Intranet engagement can also be determined by the frequency of discussions emanating from authored posts. If there is no reduction in engagement over time, then the impact of your intranet can be considered high. Tracking the number of comments over time is a great way of seeing the long-term impact the intranet has on your employees.
4. What is the Satisfaction Level?
Satisfaction is usually measured using an average user rating system. Users can be asked to rate an article on a five-star rating scheme. The results can then be used to determine the engagement or satisfaction level. Satisfaction ratings can even be employed on an intranet where users are asked how they feel about the platform.
Rating alone, however, is not a very accurate measurement. It has to correlate with engagement. If a user rates an article at, say a five, then this should be shown by how engaged they are. How often do they use the intranet for research? How many comments have they left? What is the quality of such comments? The satisfaction level and their engagement must align for this metric to be of value.
5. How Relevant is Your Content?
The relevance of content is yet another important metric when measuring intranet ROI. Relevancy is a qualitative assessment as to whether or not it’s what employees were looking for. It measures if content made users think, feel, see, and do what the content was intended for. An editor will largely be responsible for this aspect of your intranet.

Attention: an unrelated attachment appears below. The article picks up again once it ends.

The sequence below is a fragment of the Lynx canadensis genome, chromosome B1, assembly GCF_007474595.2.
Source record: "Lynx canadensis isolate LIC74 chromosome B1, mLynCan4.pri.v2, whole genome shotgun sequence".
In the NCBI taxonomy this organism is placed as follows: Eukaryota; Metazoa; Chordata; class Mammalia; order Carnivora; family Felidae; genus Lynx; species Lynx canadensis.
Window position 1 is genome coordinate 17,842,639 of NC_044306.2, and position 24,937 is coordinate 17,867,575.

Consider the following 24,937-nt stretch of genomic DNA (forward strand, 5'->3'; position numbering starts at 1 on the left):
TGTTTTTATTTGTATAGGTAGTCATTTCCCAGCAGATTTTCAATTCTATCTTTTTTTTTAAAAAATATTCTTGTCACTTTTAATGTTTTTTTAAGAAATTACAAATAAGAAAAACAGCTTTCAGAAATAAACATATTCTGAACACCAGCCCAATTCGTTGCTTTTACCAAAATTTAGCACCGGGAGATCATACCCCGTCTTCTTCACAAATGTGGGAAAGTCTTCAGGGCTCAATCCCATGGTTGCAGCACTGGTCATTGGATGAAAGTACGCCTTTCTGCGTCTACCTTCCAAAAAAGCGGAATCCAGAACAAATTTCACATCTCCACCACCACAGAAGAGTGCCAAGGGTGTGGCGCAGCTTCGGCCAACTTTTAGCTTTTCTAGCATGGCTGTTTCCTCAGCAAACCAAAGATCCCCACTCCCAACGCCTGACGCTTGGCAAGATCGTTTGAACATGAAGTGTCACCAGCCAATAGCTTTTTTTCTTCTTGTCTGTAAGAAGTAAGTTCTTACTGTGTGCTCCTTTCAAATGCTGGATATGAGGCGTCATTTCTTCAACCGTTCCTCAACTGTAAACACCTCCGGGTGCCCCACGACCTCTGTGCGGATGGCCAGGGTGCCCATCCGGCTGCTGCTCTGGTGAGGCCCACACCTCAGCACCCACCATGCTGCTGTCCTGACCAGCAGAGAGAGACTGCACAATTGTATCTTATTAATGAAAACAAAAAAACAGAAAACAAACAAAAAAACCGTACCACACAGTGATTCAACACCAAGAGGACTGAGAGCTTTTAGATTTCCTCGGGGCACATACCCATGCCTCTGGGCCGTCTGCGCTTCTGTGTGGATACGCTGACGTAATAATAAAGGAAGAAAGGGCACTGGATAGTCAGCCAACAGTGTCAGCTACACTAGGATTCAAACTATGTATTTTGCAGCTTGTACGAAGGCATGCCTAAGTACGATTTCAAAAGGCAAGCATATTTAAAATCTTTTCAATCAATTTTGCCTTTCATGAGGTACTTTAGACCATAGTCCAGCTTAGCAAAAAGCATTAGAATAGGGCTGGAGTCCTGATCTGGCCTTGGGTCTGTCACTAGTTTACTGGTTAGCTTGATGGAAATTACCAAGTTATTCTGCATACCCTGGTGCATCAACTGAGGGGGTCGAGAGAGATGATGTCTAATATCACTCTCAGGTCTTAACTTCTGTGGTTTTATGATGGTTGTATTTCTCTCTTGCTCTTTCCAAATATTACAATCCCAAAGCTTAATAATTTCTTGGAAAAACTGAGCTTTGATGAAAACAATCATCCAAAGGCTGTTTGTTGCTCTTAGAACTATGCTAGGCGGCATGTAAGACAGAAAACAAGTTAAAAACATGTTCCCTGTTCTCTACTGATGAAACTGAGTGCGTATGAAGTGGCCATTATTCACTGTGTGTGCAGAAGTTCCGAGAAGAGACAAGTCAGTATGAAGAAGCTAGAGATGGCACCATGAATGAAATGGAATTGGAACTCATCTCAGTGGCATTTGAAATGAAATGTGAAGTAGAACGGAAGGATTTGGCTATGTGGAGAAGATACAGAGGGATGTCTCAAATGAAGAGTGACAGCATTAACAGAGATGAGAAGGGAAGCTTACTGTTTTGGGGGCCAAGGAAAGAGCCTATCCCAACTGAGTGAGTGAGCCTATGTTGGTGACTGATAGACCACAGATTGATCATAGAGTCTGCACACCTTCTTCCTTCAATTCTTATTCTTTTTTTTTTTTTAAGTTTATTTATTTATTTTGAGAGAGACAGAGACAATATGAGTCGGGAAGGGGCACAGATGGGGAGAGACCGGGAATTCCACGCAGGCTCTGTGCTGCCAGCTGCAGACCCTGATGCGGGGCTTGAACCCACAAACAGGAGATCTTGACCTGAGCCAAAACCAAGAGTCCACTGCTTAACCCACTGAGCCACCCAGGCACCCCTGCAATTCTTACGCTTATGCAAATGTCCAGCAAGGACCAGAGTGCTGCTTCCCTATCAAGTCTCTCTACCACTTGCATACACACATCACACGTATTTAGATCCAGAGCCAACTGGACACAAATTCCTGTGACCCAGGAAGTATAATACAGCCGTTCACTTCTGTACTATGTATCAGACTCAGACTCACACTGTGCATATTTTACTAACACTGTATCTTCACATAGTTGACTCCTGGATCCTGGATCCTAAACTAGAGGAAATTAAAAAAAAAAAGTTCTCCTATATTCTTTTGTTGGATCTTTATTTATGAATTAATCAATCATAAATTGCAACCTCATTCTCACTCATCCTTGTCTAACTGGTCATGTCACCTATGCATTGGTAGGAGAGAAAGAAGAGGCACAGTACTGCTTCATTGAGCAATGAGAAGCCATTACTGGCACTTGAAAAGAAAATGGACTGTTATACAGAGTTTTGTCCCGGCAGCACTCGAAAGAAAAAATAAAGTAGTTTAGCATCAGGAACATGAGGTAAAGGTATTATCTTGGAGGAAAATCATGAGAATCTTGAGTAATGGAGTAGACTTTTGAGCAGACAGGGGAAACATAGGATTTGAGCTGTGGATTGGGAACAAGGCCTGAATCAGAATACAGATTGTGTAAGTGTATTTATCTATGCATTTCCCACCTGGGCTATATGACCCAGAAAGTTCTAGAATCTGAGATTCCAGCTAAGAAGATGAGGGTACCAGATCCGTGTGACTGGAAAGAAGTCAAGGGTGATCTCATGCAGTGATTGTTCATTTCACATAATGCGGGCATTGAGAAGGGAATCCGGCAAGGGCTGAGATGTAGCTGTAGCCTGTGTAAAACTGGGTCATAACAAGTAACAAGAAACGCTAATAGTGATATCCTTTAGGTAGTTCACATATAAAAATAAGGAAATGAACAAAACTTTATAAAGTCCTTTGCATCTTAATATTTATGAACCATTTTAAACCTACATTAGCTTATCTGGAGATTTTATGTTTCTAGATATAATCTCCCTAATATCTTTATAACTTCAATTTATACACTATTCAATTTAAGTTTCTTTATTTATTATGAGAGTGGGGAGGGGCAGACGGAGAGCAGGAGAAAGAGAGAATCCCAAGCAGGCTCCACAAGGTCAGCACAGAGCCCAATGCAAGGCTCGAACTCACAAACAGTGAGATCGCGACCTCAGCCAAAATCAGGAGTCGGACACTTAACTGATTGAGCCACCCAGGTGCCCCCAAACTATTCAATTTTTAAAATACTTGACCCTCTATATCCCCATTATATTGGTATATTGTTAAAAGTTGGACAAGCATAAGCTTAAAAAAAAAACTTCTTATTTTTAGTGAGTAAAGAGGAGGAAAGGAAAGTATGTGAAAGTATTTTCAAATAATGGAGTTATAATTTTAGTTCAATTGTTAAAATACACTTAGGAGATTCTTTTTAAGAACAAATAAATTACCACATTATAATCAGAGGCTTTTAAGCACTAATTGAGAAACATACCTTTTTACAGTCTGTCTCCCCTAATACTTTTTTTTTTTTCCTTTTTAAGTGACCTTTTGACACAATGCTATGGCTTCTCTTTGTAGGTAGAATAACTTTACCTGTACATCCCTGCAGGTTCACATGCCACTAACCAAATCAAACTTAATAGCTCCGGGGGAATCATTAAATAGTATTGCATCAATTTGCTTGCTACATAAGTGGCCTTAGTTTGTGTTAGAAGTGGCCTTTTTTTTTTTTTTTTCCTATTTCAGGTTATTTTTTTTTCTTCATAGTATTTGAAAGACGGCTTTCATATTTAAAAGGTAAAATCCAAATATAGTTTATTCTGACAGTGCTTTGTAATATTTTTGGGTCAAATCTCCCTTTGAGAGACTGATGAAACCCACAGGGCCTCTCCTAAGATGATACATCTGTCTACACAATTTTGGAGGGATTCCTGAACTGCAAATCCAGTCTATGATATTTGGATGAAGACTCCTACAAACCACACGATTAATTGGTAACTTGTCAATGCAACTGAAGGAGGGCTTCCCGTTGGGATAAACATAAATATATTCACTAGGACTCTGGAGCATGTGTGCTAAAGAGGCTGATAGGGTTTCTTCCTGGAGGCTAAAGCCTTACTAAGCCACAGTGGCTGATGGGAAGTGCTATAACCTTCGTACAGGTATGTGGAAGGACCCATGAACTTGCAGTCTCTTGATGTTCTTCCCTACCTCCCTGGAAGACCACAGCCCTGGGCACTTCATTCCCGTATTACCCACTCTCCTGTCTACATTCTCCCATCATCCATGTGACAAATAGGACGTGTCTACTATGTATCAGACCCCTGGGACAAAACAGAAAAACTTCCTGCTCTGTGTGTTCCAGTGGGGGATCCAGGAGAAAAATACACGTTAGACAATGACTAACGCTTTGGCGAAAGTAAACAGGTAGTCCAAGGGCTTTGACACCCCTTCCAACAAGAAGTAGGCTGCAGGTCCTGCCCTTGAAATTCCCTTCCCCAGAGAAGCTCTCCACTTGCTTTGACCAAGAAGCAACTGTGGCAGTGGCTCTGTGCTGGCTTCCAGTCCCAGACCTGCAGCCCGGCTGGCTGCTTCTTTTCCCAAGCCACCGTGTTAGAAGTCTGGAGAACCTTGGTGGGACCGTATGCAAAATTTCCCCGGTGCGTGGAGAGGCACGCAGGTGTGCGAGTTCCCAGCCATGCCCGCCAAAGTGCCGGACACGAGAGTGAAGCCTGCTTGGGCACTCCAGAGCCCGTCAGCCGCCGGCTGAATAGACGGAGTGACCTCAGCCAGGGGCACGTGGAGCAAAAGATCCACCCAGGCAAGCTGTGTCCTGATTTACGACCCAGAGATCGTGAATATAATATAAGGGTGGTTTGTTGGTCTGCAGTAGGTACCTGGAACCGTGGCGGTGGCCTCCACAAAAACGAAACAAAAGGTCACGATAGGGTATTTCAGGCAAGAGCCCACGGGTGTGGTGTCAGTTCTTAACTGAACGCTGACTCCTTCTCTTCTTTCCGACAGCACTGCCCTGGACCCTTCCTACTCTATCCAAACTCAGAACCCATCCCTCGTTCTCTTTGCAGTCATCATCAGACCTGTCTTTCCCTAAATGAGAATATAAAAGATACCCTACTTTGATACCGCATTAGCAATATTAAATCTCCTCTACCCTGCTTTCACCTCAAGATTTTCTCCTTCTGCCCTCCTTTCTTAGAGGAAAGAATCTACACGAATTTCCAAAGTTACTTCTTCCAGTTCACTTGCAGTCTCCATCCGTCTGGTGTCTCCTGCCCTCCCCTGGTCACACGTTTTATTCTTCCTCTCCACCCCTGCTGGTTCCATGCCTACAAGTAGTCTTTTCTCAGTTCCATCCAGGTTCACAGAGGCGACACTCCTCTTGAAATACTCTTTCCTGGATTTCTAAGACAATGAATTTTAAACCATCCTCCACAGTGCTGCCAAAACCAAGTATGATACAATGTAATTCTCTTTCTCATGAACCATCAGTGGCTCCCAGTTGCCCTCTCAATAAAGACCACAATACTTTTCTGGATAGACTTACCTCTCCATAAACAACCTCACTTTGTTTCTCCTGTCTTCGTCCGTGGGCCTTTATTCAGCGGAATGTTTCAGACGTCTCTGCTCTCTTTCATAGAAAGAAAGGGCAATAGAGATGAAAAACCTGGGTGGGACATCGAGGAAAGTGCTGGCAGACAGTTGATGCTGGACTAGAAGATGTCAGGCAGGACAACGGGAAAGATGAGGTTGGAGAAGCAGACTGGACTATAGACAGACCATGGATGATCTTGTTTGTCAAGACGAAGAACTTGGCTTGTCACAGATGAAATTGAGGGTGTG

A rating scale can be used to measure the level of relevancy to determine if published content elicited the thoughts, feelings, and actions intended.
6. Are Your Page Bounce Rates Low?
For years, websites and landing pages have used the bounce rate to determine relevancy, conversion rate, and effectiveness of their copy. A high bounce rate means that visitors stayed only for a short while, perhaps seconds, on a page. A low bounce rate signals that people are staying on pages and giving the content their attention.
Bounce rates are determined by putting in place parameters that monitor the number of visitors and how long it takes before they navigate to another page. Bounce rates are expressed in percentages and can offer great insight into how your intranet content is doing among employees.
7. What are Your Hard Cost Savings?
This is a no brainer. Your intranet investment may have pushed your budget a little to the edge. You want to know if the investment is paying off. Hard cost savings range from paper reduction to less phone calls and other office resources as a result of intranet use.